This morning I woke up and, after taking the dog out to do his business before the rain started, made up my bed, smoothing the linen cover, plumping the pillows, setting the lavender sachet among the pillows just so. Then I went downstairs and made coffee, and while the water boiled I looked out the window into the garden at the armillary placed in the center of the stone circle. The armillary’s arrow points due north, a sort of North Star, situating me, in the place, in this home.
I was well into middle age when My Best Beloved and I moved into this house, and it is the first house I’ve ever truly thought of as home.
If I look back over the novels and short stories I’ve written, a theme seems to run through: “Where is home?” Each of the major characters in my novels — from young Irene in THE STUBBORN SEASON to Matthew in THE RADIANT CITY, Albert in OUR DAILY BREAD, Coleen in THE EMPTY ROOM, Wilona in AGAINST A DARKENING SKY, are people searching for place, people and faiths to call their own. Home.
This is not, obviously, merely a physical reference to place. It is tied up in the responsibilities and bonds we have to other people as much as to landscape. But the idea of home: safe, sheltering, hospitable, nurturing, secure… it is perhaps the central metaphor of my life. I always feel my soul-home is somewhere else, that I don’t quite belong here, that I don’t experience the world as other people do, that I don’t fit. And so I write about it. Even when I think I’m writing about something else. Funny how that happens.
In the pagan spiritual traditions, as well as the Celtic imagination (both mythological and literary), landscape is alive and should be encountered with reverence. It speaks to us; it is the book of the world, full of wisdom and guidance. And some places feel ‘right’ in a way others don’t. That’s a bit of a mystery. Why do I feel so at home in the wild and wind-swept outposts of Ireland, Scotland and Wales, but beautiful, elegant-as-well-as-earthy France leaves me unmoved, although intellectually I understand the strong attraction others feel for Paris?
I believe there is a soul-recognition when it comes to landscapes, and what is sacred to one person just feels bleak to another. This recognition is part of the communication between our soul and our conscious mind and should be attended.
Of course, not all of us have luxury of living in the landscape of our dreams. What is one to do if one is fed by broad horizons and empty space but lives in a cramped apartment in a loud, dirty city? It’s harder then, to be sure. But it’s not impossible. I’ve lived in some real horrors over the course of my life, in dangerous neighborhoods, without enough food in the cupboard, but even in those places, which frightened me and made me feel so alone in the world, I worked to form a temenos, a sacred space. A polished blue bottle set on the windowsill to catch the light, a little like stained glass, invited me to see beauty. One pretty cup from which to drink my tea offered me a moment of calm. Feeding the abandoned kitten who eventually adopted me, let me know I wasn’t alone.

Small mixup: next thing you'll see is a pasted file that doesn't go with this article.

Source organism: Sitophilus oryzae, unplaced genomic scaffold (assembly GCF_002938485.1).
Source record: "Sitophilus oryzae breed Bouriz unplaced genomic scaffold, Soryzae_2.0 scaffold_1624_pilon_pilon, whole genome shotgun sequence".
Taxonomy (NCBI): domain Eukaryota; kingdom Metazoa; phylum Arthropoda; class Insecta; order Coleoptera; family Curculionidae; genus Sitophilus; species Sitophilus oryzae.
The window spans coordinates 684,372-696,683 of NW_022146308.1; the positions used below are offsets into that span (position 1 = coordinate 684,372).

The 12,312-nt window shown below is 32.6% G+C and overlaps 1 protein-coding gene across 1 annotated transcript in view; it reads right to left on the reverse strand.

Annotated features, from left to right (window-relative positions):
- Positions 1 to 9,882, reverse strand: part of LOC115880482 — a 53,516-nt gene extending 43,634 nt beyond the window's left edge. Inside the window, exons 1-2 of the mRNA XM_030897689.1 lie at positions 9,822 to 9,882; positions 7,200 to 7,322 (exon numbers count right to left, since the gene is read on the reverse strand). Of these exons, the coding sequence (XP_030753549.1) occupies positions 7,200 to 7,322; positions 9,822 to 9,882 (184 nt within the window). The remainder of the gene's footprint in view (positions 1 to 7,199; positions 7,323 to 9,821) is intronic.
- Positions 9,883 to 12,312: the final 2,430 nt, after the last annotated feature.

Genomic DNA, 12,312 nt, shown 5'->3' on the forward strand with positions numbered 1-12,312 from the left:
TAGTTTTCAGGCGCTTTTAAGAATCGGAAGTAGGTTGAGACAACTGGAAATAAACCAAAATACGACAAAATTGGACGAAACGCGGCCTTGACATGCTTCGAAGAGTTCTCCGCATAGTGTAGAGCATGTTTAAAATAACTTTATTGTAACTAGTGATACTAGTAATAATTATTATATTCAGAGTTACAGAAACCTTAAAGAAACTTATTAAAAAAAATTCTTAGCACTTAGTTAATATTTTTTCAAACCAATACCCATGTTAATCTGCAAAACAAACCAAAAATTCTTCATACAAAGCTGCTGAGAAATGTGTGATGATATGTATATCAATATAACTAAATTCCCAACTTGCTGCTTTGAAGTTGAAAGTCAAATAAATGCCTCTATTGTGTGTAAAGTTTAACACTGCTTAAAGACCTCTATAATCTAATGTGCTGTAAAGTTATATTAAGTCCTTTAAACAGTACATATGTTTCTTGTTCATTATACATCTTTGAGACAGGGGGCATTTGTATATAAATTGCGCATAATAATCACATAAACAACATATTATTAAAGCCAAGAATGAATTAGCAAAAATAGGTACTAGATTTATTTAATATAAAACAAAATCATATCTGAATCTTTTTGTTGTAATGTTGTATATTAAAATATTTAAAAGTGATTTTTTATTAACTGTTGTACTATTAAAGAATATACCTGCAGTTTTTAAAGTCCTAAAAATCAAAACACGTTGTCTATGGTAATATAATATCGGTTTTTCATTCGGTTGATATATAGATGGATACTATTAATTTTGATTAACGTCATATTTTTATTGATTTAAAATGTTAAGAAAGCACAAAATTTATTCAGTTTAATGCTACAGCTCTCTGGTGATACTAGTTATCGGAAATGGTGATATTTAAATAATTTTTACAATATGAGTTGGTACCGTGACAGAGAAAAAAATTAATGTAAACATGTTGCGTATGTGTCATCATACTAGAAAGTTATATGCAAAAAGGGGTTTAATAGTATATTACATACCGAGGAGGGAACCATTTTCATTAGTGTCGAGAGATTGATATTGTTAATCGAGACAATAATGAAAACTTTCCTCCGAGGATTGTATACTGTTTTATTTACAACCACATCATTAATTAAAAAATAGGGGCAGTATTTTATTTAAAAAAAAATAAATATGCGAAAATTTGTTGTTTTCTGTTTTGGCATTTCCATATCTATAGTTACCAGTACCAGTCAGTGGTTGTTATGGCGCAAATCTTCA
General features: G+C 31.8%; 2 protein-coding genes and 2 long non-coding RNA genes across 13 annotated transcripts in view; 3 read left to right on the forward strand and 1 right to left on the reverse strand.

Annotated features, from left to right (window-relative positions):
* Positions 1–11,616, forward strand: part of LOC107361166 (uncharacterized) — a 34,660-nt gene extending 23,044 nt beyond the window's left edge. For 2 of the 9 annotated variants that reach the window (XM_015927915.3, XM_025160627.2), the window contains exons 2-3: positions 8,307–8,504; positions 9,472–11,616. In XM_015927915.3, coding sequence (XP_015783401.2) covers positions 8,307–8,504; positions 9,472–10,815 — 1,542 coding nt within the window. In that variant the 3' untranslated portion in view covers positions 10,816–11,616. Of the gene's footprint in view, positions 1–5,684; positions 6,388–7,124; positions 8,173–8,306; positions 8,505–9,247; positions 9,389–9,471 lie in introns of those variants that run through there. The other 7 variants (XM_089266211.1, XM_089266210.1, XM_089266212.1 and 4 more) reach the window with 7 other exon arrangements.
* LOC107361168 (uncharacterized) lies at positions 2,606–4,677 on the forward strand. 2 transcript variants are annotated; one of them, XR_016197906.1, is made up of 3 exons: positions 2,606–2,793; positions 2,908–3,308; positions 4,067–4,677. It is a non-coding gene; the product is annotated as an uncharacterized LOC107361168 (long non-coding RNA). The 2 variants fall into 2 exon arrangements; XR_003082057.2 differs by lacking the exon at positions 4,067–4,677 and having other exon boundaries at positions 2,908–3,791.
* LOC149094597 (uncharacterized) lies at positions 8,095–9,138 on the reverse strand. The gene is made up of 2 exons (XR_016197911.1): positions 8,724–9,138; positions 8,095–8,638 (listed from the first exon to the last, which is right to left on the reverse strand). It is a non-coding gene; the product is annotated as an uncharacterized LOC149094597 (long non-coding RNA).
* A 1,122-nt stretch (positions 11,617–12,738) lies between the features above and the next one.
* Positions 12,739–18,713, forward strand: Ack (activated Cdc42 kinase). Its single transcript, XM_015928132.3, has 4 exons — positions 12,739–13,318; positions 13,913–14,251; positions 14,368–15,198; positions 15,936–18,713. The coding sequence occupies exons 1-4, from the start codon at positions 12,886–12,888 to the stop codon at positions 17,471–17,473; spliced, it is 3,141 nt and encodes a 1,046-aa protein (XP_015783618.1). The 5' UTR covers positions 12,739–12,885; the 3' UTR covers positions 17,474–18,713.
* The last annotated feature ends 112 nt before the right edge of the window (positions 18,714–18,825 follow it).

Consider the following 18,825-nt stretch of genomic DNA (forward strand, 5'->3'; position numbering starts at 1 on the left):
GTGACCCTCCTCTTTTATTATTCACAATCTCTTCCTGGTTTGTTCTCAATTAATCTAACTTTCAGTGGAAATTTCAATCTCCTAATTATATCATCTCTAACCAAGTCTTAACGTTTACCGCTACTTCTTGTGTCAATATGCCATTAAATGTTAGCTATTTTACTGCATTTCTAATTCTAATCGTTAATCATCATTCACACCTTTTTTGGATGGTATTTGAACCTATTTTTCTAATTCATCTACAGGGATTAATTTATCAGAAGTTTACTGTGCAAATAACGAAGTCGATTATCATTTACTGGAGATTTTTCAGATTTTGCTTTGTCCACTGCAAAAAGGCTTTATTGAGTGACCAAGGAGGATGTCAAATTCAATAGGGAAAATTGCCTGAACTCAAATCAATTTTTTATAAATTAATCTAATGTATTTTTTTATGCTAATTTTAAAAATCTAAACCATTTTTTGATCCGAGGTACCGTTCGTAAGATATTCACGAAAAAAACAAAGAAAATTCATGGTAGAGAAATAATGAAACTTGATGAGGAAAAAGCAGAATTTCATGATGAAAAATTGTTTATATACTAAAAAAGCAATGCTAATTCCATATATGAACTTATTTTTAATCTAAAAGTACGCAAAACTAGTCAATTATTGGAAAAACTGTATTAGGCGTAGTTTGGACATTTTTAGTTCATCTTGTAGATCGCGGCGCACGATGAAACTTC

When I was in period of soul-sickness — through addiction among other things — my environment reflected that. It was neglected, dirty, chaotic and disorganized. What was broken stayed broken. Grime layered the floors, the tabletops and the windows. It wouldn’t have mattered if I’d lived in a mansion — it would still have been squalid. As I began to get well, my environment began to reflect that growing health — among other things, the trash got taken out, both physically and spiritually.
Creating hospitable space — by which I mean space both internal and external that allows us to grow spiritually and to heal whatever wounds we may have — is soul work and requires attention. “Does that closet need cleaning out?” is a spiritual question in the same way “Should I hang an icon of St. Frances de Sales, patron saint of writers, above my desk?” both affect the way we read that ‘book of the world’ and our relationship with it.
The rosemary we grow in a pot on the kitchen counter cleanses the space of bad memories, the candle we light at the table on which we eat our grilled cheese sandwiches blesses the meal, the feather we found in the street and place in a bowl beside our beds reminds us we are creatures whose souls are not tethered to circumstance — we can rise above. The coffee in an old cracked cup we share with the friend who needs a sympathetic ear is a sacrament.
The soul expresses itself in the world around us, and the way we move through it. We recognize the places that feed our soul. In some places — by the sea, in the highlands, in the heart of the forest — it is perhaps easier to hear the voice of the sacred on the wind, and if we can, taking the occasional retreat to such places goes a long way to refreshing the soul. However, I believe there is no place the Sacred cannot be found. I’ve seen it in prisons. I’ve seen it in dark basements. I’ve seen it in cold, institutional hospital rooms. I’ve felt it in welfare housing apartments. We can, if we are attentive to our souls, carve out space for them, express them, wherever we are.
Home is written on the book of the world as well as the book of our hearts, and we can expand it by paying attention and creating interior space for prayer, silence and communion as well as external manifestations of that home in our environment.
The Irish poet and philosopher John O’Donohue has said that spirituality is “the art of homecoming.” May your homecoming be wonderful, and may your home be filled with delight.